Art notes
Oh boy, I spent a lot of time figuring out just how to represent Lady Bathory. I am happy with how it turned out. Here’s the thought processes and callbacks:
I wanted to have the viewer see through her eyes, as best as possible.
We never see her, just a reflection in a dusty mirror. Her expression is meant to be somewhat inscrutable, without you being able to tell what’s on her mind. She’s purposely stiff and posed.
She’s got her back turned to Thurzo (in background, with feathered cap in silhouette) bricking her up, with her image caught in her own shadow – sort of symbolizing how her true story’s been locked away and obscured.
The whole composition is meant to feel claustrophobic, with her not only caught inside the mirror, but surrounded by the shadows cast from the bricked-up wall.
Her outfit is from one of the two surviving portraits of her, and all the furniture and whatnot are period-accurate. 
The mirror is a Venetian glass mirror (one of the only types of mirror at the time – each one was as expensive as a battleship!), and the scratches and cloudiness are actually characteristic of that type of mirror.
She’s washing her hair, a reference to the blood-bathing legends. Is that water reflecting the red candlelight and her dress, or…?
The symbol at the top of the mirror (the dragon) is the actual Bathory family crest, believe it or not. The candle holders are callbacks to that dragon.
Everything on the desk (and the bleeding candles) are related to a different torture rumor. The chest with the small mirror is a scrying box that witches were said to use.
Very barely visible in the darkness of the reflected room, up above a balcony, are a bunch of cats, a reference to the 90-cat curse.
Citations
Primarily, I cited Tony Thorne’s “Countess Dracula: the life and times of the Blood Countess, Elisabeth Bathory.” I looked at some other sites and books to gather a more complete list of the rumors against her, but given Thorne’s extremely extensive work (his book is exhaustively sourced), I felt comfortable relying mostly on him.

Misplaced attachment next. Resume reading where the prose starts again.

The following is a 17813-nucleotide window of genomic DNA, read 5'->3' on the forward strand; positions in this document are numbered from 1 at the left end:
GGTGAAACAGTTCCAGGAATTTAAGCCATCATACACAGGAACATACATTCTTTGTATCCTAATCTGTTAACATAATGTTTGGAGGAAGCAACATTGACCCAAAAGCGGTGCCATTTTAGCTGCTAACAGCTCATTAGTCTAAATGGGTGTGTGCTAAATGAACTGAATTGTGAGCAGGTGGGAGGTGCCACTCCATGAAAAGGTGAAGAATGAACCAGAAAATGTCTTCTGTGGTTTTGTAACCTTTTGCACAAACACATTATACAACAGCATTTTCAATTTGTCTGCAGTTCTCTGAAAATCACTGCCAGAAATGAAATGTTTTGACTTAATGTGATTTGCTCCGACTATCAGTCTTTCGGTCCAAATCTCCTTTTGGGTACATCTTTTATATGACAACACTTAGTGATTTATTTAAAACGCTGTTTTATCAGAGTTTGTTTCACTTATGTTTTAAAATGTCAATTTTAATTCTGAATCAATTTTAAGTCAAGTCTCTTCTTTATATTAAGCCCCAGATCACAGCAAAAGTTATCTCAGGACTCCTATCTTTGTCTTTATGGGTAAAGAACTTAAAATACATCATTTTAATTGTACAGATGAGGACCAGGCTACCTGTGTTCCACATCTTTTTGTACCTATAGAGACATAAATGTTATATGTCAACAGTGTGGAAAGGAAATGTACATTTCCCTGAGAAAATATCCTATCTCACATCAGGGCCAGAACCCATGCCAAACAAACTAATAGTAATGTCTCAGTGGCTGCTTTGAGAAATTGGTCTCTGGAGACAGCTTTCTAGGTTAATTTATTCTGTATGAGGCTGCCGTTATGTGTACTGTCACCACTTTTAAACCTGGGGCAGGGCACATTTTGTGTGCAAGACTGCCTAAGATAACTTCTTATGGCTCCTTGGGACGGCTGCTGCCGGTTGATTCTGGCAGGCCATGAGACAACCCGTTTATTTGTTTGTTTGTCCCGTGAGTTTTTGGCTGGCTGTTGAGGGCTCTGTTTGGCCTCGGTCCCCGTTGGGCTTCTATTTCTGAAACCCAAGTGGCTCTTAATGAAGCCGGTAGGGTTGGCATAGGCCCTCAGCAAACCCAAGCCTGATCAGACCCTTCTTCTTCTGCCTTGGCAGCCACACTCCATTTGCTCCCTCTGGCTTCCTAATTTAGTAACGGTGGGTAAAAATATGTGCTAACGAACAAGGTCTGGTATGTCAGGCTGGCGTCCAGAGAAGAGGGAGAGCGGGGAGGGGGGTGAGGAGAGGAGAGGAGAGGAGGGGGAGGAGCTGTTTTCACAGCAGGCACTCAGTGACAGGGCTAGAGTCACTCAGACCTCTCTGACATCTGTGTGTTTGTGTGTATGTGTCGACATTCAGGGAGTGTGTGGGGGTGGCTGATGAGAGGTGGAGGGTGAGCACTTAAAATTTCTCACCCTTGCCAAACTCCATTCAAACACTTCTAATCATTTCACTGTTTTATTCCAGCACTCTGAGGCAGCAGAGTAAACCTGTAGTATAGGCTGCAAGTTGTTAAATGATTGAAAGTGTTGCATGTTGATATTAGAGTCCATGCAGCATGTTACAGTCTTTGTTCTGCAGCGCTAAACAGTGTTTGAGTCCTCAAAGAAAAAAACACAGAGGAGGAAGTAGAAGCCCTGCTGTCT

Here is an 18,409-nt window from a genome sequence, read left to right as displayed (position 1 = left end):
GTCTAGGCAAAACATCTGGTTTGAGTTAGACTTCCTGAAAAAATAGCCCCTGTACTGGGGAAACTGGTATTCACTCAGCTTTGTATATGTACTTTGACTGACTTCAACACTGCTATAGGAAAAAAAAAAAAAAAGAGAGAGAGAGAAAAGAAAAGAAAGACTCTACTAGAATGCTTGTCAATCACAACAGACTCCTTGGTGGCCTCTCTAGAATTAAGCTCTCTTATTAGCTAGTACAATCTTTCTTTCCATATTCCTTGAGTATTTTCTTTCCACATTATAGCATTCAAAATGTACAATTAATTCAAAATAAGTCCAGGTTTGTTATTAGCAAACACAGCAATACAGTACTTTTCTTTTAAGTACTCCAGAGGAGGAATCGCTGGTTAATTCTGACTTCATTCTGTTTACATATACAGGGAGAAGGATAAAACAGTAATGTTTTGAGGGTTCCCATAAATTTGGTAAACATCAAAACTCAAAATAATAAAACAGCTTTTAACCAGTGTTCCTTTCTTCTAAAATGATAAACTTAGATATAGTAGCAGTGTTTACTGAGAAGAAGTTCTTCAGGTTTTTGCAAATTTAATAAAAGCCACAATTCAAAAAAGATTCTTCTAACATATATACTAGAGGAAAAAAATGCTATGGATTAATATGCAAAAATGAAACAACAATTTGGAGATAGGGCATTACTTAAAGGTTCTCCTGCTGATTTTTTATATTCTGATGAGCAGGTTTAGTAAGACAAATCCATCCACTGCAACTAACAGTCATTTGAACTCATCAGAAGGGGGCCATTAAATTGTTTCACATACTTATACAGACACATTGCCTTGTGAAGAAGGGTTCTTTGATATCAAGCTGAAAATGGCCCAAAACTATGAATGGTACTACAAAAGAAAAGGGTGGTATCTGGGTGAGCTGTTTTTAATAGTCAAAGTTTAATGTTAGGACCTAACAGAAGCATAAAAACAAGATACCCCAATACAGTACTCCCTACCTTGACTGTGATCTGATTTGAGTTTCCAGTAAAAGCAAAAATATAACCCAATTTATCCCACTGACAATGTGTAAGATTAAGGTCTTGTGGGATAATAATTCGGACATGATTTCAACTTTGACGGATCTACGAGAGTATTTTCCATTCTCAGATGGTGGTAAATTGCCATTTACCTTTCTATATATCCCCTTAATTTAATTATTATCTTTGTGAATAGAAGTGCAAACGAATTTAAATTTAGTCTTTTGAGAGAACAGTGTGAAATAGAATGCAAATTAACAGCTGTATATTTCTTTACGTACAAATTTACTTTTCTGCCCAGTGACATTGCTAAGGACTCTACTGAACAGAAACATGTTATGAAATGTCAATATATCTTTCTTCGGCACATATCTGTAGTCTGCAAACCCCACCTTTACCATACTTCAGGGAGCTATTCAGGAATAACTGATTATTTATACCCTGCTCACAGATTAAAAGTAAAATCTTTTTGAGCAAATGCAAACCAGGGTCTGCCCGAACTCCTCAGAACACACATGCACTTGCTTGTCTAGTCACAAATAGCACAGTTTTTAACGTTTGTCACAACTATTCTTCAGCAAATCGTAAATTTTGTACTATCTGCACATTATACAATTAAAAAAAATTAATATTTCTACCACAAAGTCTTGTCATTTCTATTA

Next week on Rejected Princesses
Stepping away from violent women for a while, and heading back 7 decades before Rosa Parks.

TW: rape, incest, gore, murder

rejectedprincesses:

Elisabeth Bathory: the Blood Countess (1560-1614)

First off: I know the text on these can be long. I adjusted the styling on the RP tumblr to make it easy to see the pic and the text at the same time, so if you’re getting this in your tumblr feed, you may want to click here to see it on the RP page. It’ll be easier to read.

Second off: trigger warnings. All of the trigger warnings. No trigger unwarned. (okay, fine, it’s actually just triggers for gore, violence, rape, incest, and murder. I think that’s it. but, um, tread lightly regardless.)

Now then, let’s take a step into the life of one of the most vilified women in history. On December 29, 1610, a garrison of soldiers stormed the Hungarian castle of Cachtice and arrested Elisabeth (Erzsebet) Bathory. They accused her of roughly a hundred Saw movies worth of torture, and took her into custody. As the story goes (and please keep in mind, absolutely NONE of this should be taken at face value), they caught her in the act, finding a freshly-buried corpse and a cowering servant, badly beaten but still alive.

The subsequent questioning of over 300 people into the doings of the Blood Countess (as she’d later become known) has put her in the record books as easily the most prolific female serial killer in history, by an order of magnitude. The low-end estimate for her body count (and this was the number given by her closest associates and allies, mind you) was *just* in the thirties. The high-end estimate was 650, all servant women. The collected testimonials contained a litany of charges against her so vile that they have literally become legend – she would later be used as one of the primary inspirations for Bram Stoker’s Dracula, and her story has been referenced in hundreds of books, movies, songs, you name it. There were literally so many charges levied against her that when I typed them all out, it took up 10 single-spaced pages (I’ve since edited it down).